devoted to the urban topography of Rome during the early fifteenth century. Economic stagnation, urban decay and the surrounding desolate countryside commingle with the stupendous remains of both pagan and paleo-Christian antiquity. Against this background Stinger paints a picture, in the chapters that follow, of the transformation of Rome into Europe's intellectual and cultural centre during the course of the fifteenth and early sixteenth century. The following chapters deal topically (and only within each chapter, chronologically) with the central issues of R o m a n ideology. Chapter III discusses the efforts to entrench the papacy, after the debacle of Avignon and the Schism, in the city of Rome itself, and the consequent need to enlarge the papal domains as a means of solidifying that entrenchment. Next follows a chapter devoted to the issue of the primacy of Peter as spiritual and temporal authority, and the theological, humanistic and historical basis for the defence of papal absolutist power. It may come as a surprise to the non-specialist that among the most vocal advocates of papal monarchy were the Roman humanists who, it should be noted, were quite frequently clerics and in the employ of the Curia. Chapter V is concerned with the renewal (renovatio) of Imperial Rome with its implications of the Pope as caesar (e.g. Julius II as the second Julius Caesar); it was this ideal which, in part, led to the extensive physical rebuilding of Rome on a scale and grandeur to match and exceed that of the ancients. The penultimate chapter presents the reader with the mythic selfimage of Renaissance Rome: in this chosen land, pagan, Jewish and Christian history is reconciled, and the divine and earthly meet; during this Golden Era, Rome, in the fulfillment of God's plan, has become the centre not only of Italy but of Christianity and, indeed, of the universe. These are the major themes that lie behind the archaeological and literary research of Rome's humanists; they also explain the motivation for the building campaigns, artistic patronage and elaborate ceremonies performed at every possible opportunity. Above all other factors that promoted the flowering of Roman culture, art, scholarship and ceremony all served the needs of papal propaganda and helped instill, in the eyes and minds of observers both rich and poor, the proper awe, respect and admiration for Rome and its ruling powers--admittedly, as the author states, at the expense of a critical and realistic view of papal achievements. A final chapter, an 'Epilogue' briefly deals with the Sack of Rome and the irreconcilable chasm between the Lutheran and Catholic ideologies. The world, from the Roman and papal point of view, had fundamentally changed. Although the author does not lament Rome's rude awakening to the realities both of international politics and of the spiritual response to the abuses of papal power and excesses of curial privilege, he balances these against the unique and creative fusion of Christianity with classicism during the Roman Golden Age irretrievably lost. This book manages to orchestrate a vast amount of historical, literary and to some extent visual material. It will be read with interest by Renaissance historians but will be particularly appreciated by non-specialists who teach other aspects of the Renaissance. While Renaissance art historians, for instance, will find few new insights in the many discussions of artistic m o n u m e n t s - - a n exception, however, is a suggestion identifying the background architecture in Raphael's Disputa (pp. 196ff. }--they, and perhaps especially those whose teaching rather than whose research interests bring them into close contact with sixteenth-century Rome, will welcome the broad context of papal and humanistic goals so well documented in Stinger's work. In lively prose--which shifts from a narrative to a more descriptive or analytical mode in the course of each chapter--the author paints a complex multilayered image of compelling vividness. Anita F. Moskowitz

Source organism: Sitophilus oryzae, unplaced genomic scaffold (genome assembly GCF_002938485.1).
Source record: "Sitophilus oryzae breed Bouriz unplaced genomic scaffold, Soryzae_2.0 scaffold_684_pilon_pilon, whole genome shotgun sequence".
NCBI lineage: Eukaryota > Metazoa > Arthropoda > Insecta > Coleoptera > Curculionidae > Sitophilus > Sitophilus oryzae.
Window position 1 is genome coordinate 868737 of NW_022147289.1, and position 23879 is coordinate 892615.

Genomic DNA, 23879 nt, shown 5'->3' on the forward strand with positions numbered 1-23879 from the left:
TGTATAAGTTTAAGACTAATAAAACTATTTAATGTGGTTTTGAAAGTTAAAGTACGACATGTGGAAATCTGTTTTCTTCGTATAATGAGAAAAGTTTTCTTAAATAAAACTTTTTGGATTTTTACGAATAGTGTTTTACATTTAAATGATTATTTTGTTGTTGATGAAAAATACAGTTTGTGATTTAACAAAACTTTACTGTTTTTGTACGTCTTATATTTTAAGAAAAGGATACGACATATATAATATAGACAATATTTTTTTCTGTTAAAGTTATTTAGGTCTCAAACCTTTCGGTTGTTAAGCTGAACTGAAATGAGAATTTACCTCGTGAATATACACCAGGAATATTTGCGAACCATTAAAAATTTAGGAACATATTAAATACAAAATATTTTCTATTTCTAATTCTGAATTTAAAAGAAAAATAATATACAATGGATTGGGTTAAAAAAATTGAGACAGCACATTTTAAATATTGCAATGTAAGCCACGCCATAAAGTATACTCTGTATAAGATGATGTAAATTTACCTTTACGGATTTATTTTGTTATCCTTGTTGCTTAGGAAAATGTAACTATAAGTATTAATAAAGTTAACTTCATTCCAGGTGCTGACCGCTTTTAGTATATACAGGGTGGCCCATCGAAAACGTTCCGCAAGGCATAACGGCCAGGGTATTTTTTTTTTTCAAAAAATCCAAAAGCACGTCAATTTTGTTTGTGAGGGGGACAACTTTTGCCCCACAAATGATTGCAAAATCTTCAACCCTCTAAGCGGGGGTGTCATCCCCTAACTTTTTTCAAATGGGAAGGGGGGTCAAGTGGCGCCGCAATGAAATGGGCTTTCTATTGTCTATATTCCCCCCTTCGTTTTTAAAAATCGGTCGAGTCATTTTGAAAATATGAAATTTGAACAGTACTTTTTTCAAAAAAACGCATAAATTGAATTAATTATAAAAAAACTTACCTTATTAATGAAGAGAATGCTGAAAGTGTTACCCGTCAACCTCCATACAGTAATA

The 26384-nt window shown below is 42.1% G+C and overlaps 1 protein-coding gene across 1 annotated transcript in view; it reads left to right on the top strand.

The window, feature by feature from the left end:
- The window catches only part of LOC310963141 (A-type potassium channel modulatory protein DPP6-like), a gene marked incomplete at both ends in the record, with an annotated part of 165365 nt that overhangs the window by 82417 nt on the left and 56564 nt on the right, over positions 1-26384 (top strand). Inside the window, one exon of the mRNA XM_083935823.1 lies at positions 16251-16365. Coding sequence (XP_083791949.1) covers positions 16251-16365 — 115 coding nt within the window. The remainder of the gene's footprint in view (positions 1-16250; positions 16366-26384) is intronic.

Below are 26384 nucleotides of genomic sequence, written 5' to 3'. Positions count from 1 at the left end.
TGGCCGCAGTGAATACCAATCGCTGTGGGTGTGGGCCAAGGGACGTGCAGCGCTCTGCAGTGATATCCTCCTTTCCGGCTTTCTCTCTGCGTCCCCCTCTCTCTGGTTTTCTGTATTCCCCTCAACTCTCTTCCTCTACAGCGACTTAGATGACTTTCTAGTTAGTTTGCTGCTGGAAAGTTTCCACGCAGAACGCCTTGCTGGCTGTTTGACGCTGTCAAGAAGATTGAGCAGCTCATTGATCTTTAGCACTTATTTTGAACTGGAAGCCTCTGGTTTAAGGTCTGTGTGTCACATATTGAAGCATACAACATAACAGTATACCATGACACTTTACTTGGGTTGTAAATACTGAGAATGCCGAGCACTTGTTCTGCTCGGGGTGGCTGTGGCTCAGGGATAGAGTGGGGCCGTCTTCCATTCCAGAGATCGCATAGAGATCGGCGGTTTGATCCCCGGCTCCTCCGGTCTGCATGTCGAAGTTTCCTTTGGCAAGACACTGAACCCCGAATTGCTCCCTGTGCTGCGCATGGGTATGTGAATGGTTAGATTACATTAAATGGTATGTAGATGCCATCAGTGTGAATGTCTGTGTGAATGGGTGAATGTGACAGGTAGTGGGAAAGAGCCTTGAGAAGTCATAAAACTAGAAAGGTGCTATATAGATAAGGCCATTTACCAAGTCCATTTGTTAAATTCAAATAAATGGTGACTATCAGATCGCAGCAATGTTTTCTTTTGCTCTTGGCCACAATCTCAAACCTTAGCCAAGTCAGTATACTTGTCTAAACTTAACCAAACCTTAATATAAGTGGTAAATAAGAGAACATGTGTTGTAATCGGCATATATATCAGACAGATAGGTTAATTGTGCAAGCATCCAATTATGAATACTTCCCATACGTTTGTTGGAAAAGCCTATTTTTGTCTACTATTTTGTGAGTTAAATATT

State University of New York at Stony Brook